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I designed and illustrated a small scale model of my theory to show my associate how to disturb the down-hole inertia without venting gases to the atmosphere.

My associate quickly rejected the theory, because it was out of line with standard procedures that (according to him ) had been used for the last 30 to 35 years.

I firmly protested, and he reluctantly gave permission to proceed with caution.

(1) I added soap sticks to the well to make sure the water in the casing, tubing, and well would be foamed.

(2) I installed a pipe from the high pressure side of the compressor to one of the shut-off valves on the (tree) that was connected to the tubing.

(3) The objective was to disturb the inertia by reversing the normal sequence of operation which was to flow the gas from the formation up the tubing to the surface.

(4) I opened the valve on the (tree) that connected the casing to the separator.

(5) I very slowly opened the valve from the high pressure side of the compressor to the open tubing valve on the (tree) until the pressure of the gas in the tubing was slightly greater than the (hydrostatic pressure) at the bottom of the tubing.

(6) After several adjustments, the pressured gas eventually bubbled-up the foam/water/gas inside the casing to the surface.

(7) The separator collected the trapped gas and sent it to the compressor . . and sent the foamy water to the water tank.

(8) The inertia had been disturbed without venting to the atmosphere!

 I demonstrated this to my associate and later to my welder and also, the pumper at the well site.

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I I then returned to finalize the R & D on the salt water evaporation project.

Everything was falling into place, until the evaporation patent (using the exhaust gases of the compressor) was issued in 1991 with only the name of my associate as the owner.

Under those circumstances . . we decided to go our separate ways.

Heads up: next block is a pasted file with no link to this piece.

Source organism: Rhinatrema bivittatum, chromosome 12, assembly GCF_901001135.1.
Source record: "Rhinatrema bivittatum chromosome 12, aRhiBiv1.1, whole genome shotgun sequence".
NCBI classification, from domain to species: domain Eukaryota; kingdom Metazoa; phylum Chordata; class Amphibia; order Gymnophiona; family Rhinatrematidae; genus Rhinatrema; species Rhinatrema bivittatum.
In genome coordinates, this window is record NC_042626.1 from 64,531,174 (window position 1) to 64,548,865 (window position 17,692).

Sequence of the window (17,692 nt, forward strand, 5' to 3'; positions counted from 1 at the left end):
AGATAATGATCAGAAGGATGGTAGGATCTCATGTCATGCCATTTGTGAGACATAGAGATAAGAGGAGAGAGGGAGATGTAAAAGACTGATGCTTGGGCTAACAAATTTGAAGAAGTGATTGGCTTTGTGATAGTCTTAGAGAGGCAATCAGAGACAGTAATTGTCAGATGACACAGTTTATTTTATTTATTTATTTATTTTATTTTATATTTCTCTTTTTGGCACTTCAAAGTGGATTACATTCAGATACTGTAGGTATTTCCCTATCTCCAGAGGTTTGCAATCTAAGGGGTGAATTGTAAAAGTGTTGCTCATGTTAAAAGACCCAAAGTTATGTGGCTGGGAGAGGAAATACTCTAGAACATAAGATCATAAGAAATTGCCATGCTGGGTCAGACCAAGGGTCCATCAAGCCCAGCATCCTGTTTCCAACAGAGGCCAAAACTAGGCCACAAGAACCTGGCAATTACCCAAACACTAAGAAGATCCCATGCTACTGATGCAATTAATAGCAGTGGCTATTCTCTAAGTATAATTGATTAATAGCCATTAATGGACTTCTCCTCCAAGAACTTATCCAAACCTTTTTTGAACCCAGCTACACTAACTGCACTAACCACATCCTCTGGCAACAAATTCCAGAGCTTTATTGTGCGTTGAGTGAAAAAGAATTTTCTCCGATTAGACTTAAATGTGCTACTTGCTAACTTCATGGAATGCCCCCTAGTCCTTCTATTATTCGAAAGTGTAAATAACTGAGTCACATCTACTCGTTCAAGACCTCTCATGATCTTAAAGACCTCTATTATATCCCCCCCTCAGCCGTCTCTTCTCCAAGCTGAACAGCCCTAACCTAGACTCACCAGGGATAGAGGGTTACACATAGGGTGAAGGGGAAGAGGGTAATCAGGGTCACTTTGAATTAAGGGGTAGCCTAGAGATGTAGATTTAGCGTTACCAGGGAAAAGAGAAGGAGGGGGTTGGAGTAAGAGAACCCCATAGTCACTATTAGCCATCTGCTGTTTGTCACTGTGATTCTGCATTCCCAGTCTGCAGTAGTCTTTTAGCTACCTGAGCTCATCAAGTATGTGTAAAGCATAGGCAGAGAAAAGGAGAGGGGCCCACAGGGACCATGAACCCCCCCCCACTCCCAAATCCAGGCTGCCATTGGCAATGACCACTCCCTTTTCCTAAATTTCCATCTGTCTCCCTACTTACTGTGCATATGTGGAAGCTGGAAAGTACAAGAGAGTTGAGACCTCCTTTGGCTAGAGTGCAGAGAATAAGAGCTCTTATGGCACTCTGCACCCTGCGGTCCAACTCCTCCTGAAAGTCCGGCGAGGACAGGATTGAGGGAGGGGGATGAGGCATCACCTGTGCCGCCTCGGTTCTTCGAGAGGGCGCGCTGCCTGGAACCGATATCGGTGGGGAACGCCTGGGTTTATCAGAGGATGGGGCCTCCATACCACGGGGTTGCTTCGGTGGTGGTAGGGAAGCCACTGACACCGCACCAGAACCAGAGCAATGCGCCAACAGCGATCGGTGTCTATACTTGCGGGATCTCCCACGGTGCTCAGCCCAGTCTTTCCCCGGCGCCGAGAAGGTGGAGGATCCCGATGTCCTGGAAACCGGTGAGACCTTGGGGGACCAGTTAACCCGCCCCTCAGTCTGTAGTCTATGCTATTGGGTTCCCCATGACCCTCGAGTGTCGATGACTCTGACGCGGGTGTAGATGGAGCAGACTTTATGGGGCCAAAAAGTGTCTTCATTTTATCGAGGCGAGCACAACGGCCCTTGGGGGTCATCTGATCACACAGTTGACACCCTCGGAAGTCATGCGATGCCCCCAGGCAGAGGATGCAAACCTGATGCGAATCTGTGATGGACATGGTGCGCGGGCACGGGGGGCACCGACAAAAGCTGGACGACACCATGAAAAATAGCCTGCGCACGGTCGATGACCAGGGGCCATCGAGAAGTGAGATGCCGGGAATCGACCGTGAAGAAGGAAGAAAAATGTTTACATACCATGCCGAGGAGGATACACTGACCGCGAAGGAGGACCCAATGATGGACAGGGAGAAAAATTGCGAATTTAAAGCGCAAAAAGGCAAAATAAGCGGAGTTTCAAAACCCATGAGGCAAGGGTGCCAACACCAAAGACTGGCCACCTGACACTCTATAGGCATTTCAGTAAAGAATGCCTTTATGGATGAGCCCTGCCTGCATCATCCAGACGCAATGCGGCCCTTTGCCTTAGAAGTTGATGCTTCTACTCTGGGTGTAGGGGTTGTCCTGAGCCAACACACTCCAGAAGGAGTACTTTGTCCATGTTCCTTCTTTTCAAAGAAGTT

We have not communicated with each other in over 21 years!

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I realize since 1991, there has probably been many technological advances to eliminate atmospheric venting (inertia).

However, if for some reason this technology is not available, I wanted to share this story with you and others who are concerned about the 4.6 million people who die each year due to air polluction.

I personally believe vertical drilling, responsible fracking, and the ability to tweak and over-ride down-hole hydrostatic pressure will bubble-up the industry a fair profit, the customer a fair price, and our grandchildren a better tomorrow.

CAUTION: All of the above procedures and operations should be performed by qualified personnel using industry safety standards.

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Who will take these actions?

 

Planetary gas well producers trying to disturb inertia by venting gases to the atmosphere!

 


Where will these actions be taken?

Hopefully all over the planet!

As an example; It was reported in 2009 that there were over 461,388 ptoducing gas wells in the U.S.A.


What are other key benefits?

If open venting could be slowed or stopped, this one move alone would benefit planetary economics and significantly reduce the death rates of the 4.6 million people who die each year as a result of air pollution. 


What are the proposal’s costs?

 Approximately . . ZERO !


Time line

If "Inertia Dynamics" is proven to help eliminate open venting today . . industry can begin implementation tomorrow!


Related proposals


References